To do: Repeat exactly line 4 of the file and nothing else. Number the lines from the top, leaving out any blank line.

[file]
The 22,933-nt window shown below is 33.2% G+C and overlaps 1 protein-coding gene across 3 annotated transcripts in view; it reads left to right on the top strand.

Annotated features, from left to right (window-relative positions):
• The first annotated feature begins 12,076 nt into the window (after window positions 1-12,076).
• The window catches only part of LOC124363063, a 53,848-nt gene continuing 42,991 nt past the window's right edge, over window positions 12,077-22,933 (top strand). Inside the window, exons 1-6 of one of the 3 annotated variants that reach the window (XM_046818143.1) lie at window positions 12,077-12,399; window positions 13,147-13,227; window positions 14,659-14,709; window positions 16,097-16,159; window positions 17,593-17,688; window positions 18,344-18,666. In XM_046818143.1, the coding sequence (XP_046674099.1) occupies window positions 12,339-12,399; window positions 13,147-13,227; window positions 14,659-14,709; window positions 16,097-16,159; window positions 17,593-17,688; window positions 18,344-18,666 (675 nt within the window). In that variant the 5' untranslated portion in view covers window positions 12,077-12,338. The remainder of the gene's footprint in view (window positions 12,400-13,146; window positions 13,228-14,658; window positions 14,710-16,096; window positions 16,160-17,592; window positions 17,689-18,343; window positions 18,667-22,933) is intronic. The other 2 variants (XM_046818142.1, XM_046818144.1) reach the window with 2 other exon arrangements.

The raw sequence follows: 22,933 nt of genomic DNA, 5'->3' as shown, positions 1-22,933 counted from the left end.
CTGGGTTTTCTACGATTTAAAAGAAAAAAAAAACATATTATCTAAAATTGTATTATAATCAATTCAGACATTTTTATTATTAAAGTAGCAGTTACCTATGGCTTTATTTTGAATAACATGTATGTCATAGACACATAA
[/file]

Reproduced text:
• The window catches only part of LOC124363063, a 53,848-nt gene continuing 42,991 nt past the window's right edge, over window positions 12,077-22,933 (top strand). Inside the window, exons 1-6 of one of the 3 annotated variants that reach the window (XM_046818143.1) lie at window positions 12,077-12,399; window positions 13,147-13,227; window positions 14,659-14,709; window positions 16,097-16,159; window positions 17,593-17,688; window positions 18,344-18,666. In XM_046818143.1, the coding sequence (XP_046674099.1) occupies window positions 12,339-12,399; window positions 13,147-13,227; window positions 14,659-14,709; window positions 16,097-16,159; window positions 17,593-17,688; window positions 18,344-18,666 (675 nt within the window). In that variant the 5' untranslated portion in view covers window positions 12,077-12,338. The remainder of the gene's footprint in view (window positions 12,400-13,146; window positions 13,228-14,658; window positions 14,710-16,096; window positions 16,160-17,592; window positions 17,689-18,343; window positions 18,667-22,933) is intronic. The other 2 variants (XM_046818142.1, XM_046818144.1) reach the window with 2 other exon arrangements.